# Use a scalar projection to show that the distance from a point P_1(x_1, y_1) to the line ax + by...

## Question:

Use a scalar projection to show that the distance from a point {eq}P_1(x_1, y_1) {/eq} to the line {eq}ax + by + c= 0 {/eq} is

{eq}\displaystyle \frac {|ax_1 + by_1 + c|}{ \sqrt {a^2 + b^2} } {/eq}

## Distance Between a Point and a Line and Scalar Projection:

When we know the direction vector of a line and a point {eq}{P_1}\left( {{x_1},{y_1}} \right) {/eq} outside the line we can set a normal vector {eq}{\vec n} {/eq} to the line that goes from point {eq}{P_1} {/eq} outside the line. Then we can calculate the scalar projection of any vector that goes from point {eq}{P_1} {/eq} to any point {eq}{P_0}\left( {x,y} \right) {/eq} on the line onto the normal vector {eq}{\vec n} {/eq}, so we get the distance between {eq}{P_1} {/eq} and the line: {eq}\,d = \,com{p_{\vec n}}\overrightarrow {{P_1}{P_0}} = \frac{{\vec n \cdot \overrightarrow {{P_1}{P_0}} }}{{\left| {\vec n} \right|}} {/eq}.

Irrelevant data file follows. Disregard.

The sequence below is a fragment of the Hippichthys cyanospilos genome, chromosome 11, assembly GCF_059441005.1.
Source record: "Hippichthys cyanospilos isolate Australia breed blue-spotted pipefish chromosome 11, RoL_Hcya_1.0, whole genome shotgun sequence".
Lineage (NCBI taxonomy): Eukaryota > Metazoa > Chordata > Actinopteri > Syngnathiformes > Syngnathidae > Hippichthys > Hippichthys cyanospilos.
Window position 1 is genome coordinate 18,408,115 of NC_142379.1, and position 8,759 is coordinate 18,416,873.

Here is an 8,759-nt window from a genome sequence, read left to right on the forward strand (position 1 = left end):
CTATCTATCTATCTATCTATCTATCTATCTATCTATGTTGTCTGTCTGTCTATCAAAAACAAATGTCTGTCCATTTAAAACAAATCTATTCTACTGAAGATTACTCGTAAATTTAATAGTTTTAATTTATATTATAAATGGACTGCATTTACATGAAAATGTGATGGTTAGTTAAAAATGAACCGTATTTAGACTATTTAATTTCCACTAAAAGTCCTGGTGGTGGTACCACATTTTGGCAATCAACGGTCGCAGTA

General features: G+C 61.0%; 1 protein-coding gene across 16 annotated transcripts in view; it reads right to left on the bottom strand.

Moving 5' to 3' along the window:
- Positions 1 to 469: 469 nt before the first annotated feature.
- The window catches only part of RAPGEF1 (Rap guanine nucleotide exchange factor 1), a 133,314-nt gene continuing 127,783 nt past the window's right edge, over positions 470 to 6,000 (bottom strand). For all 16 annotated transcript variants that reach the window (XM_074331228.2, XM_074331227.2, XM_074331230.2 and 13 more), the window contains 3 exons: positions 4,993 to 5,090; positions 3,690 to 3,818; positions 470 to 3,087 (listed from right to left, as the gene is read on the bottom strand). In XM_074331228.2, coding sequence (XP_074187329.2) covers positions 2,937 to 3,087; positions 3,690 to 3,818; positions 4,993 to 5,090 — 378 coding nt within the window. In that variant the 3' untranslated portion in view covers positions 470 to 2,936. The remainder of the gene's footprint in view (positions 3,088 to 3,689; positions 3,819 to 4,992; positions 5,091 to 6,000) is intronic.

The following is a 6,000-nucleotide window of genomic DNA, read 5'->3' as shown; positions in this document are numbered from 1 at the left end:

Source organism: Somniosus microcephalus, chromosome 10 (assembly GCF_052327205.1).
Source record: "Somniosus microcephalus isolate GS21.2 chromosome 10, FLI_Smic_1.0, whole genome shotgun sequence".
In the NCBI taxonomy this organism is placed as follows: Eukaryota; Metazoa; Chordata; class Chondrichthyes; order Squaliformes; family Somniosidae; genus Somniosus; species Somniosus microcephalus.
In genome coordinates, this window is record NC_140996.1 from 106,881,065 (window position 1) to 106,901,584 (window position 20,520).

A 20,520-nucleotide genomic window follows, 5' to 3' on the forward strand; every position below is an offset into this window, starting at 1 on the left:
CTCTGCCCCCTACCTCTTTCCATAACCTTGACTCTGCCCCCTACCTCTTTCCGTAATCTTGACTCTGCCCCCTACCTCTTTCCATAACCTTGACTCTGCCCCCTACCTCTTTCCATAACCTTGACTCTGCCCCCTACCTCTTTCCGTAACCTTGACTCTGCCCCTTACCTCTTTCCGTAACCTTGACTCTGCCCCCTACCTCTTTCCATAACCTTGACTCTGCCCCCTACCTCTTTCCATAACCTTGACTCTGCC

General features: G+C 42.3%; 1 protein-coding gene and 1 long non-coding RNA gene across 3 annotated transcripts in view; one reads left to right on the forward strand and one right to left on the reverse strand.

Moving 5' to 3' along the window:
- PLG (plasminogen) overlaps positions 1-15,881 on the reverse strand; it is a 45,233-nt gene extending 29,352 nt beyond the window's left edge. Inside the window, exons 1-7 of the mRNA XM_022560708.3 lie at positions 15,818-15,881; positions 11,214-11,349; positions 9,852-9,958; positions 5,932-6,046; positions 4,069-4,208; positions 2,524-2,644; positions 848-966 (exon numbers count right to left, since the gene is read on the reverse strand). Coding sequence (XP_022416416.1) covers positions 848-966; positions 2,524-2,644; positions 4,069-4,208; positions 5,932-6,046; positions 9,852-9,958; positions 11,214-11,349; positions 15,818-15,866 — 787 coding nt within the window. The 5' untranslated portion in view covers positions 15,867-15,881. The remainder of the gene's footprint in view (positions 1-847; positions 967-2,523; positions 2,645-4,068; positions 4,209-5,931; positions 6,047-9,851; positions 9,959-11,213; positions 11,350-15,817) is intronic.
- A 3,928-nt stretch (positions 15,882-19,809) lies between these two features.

{eq}\eqalign{ & {\text{We have that the equation of the line is }}\,ax + by + c = 0.{\text{ Then its direction vector }} \cr & {\text{(vector parallel to the line) is }}\vec v = \left\langle {b, - a} \right\rangle \cr & {\text{So}}{\text{, two vector }}{\mkern 1mu} \vec v = \left\langle {{v_x},{v_y}} \right\rangle {\mkern 1mu} {\text{ and }}{\mkern 1mu} \vec n{\text{ are perpendicular if }}{\mkern 1mu} \vec n = \left\langle {{v_y}, - {v_x}} \right\rangle {\text{, thus the normal}} \cr & {\text{vector to the line is: }}\,\vec n = \left\langle {a,b} \right\rangle {\text{.}} \cr & {\text{Now we establish a vector between the point }}\,{P_1}\left( {{x_1},{y_1}} \right){\text{ outside the line and a }} \cr & {\text{point }}\,{P_0}\left( {x,y} \right){\text{ contained in the line:}} \cr & \,\,\,\overrightarrow {{P_1}{P_0}} = \left\langle {x - {x_1},y - {y_1}} \right\rangle \cr & {\text{Let's find the scalar projection of }}\,\overrightarrow {{P_1}{P_0}} = \left\langle {x - {x_1},y - {y_1}} \right\rangle \,{\text{ onto }}\,\vec n = \left\langle {a,b} \right\rangle {\text{, so}}{\text{, the }} \cr & {\text{scalar projection is given by:}} \cr & \,\,d = \,com{p_{\vec n}}\overrightarrow {{P_1}{P_0}} = \frac{{\vec n \cdot \overrightarrow {{P_1}{P_0}} }}{{\left| {\vec n} \right|}} = \frac{{\left\langle {a,b} \right\rangle \cdot \left\langle {x - {x_1},y - {y_1}} \right\rangle }}{{\left| {\left\langle {a,b} \right\rangle } \right|}} \cr & \,\,d = \frac{{a\left( {x - {x_1}} \right) + b\left( {y - {y_1}} \right)}}{{\sqrt {{a^2} + {b^2}} }} \cr & \,\,d = \frac{{ax - a{x_1} + by - b{y_1}}}{{\sqrt {{a^2} + {b^2}} }} \cr & \,\,d = \frac{{ - a{x_1} - b{y_1} + ax + by}}{{\sqrt {{a^2} + {b^2}} }} \cr & {\text{Simplifying using }}\,ax + by + c = 0\,\,\, \Rightarrow - c = ax + by{\text{:}} \cr & \,\,d = \frac{{ - a{x_1} - b{y_1} - c}}{{\sqrt {{a^2} + {b^2}} }} \cr & {\text{By definition the distance can only be positive:}} \cr & \,\,d = \frac{{\left| { - \left( {a{x_1} + b{y_1} + c} \right)} \right|}}{{\sqrt {{a^2} + {b^2}} }} \cr & {\text{Therefore:}} \cr & \,\,\boxed{d = \frac{{\left| {a{x_1} + b{y_1} + c} \right|}}{{\sqrt {{a^2} + {b^2}} }}} \cr} {/eq}